Tesla Plans To Run Most Supercharger Stations On Solar And Battery Power

Tesla is hoping to give plenty of house owners the ability to go off the grid, and now they’re in the process of doing the same with their Supercharger stations. An exchange on Twitter with Elon Musk revealed that nearly all of the charging centers could be ran on their own energy in the future. The move has been rendered as interesting according to industry experts. 

The company’s CEO responded to a comment on Twitter that brought up the Supercharger station in Asheville, North Carolina, using a coal-fired power plant to generate electricity. The issue is that carbon emissions theoretically would still remain a problem for those that fueled up their electric vehicle at that station. He said that “all Superchargers are being converted to solar/battery power” and “almost all will disconnect from the electricity grid.”

Why “theoretically”? Just having that assumption is untrue based on actual research. There’s less carbon emissions coming from power plants that run on coal versus the internal combustion system in cars. However, most of that depends on the area and its electrical grid -- some are dirtier than others. For those arguing it would increase power plant production, the majority of consumers will charge their EVs at night and away from peak times.

It’s anticipated that Tesla-manufactured solar panels and battery options would be enough to fuel an entire charging station. Energy would be stored in Powerpacks, which are the utility and business edition of the company’s Powerwall product. This would all be achievable with the upgraded third version of the Supercharger.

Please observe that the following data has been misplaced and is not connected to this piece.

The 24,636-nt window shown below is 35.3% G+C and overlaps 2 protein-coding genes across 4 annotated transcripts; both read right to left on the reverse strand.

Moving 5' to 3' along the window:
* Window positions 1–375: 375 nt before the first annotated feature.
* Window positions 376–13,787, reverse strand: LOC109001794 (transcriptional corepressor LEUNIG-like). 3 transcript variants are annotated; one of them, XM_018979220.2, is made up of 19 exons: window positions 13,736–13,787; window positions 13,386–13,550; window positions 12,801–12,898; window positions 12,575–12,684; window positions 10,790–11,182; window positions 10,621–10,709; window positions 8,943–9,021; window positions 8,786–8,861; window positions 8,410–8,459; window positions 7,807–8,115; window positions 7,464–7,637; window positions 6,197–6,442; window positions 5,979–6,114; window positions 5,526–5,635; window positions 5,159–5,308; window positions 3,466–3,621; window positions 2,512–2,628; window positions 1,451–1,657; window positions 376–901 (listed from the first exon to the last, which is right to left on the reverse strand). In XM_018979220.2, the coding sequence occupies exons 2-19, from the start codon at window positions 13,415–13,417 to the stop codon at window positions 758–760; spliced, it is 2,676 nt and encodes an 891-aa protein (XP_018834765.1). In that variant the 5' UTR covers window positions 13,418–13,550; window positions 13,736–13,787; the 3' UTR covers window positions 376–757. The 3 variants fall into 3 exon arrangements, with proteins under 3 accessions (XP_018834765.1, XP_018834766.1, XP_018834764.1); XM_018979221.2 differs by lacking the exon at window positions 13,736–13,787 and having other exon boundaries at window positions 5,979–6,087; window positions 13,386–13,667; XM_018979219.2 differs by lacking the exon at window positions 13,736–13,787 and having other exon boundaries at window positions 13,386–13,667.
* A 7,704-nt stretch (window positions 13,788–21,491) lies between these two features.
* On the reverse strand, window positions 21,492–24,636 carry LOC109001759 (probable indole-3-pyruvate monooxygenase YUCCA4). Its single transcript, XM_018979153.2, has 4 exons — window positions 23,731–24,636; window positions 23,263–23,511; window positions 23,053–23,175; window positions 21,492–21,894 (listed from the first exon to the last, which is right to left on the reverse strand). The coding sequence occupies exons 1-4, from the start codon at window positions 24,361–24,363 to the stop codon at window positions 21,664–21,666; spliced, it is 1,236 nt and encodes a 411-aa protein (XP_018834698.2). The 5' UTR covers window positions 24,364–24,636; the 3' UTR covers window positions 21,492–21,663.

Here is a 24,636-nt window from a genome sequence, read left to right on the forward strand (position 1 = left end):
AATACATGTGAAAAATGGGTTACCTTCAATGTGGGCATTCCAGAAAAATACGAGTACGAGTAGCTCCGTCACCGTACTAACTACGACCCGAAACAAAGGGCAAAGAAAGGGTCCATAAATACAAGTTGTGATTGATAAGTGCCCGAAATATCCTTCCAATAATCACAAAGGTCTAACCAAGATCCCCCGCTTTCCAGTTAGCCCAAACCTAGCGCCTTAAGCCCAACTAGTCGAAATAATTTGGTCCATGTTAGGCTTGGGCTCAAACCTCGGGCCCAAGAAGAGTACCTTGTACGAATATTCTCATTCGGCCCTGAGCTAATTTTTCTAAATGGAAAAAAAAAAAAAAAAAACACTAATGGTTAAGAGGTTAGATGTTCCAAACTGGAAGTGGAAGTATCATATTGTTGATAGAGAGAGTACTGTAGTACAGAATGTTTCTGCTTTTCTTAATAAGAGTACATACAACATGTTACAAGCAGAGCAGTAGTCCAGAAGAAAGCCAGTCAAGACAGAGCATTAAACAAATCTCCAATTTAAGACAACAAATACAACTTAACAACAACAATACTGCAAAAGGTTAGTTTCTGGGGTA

With the announcement of the Supercharger upgrade back in December, Fred Lambert of Electrek queried Musk over power output. As competing charging stations were upgrading their output to 350 kilowatts (over 200 kilowatts better than current Superchargers), the CEO hinted that it could be bigger than that. There was also the reveal that some stations would disconnect from the grid if they are under “moderate use” in “non-snowy regions.”

That claim has since been updated to suggest that nearly all charging stations would run under their own power. This makes sense for smaller stations and areas that receive a ton of sunlight, but how would that be feasible for a stopping point that can charge double-digit EVs at the same time? After all, it’s one thing to power an entire home for a family of four, but it’s another to constantly fuel up these vehicles. Lambert also has his concerns.

"Depending on the size and popularity of a Supercharger station, which generally varies from 6 partly used stalls to 20 stalls in almost constant use, Tesla would need some significantly large solar arrays at some stations – almost football field in size. Unless there are some impressive advancements in efficiency, it’s not clear how they would make it happen."

Perhaps Tesla has the technology required to support a large fleet of Superchargers, or Musk is referring to this opportunity way down the road. He hasn’t released any timetable for when or where the company’s charging stations would be taken off the grid.

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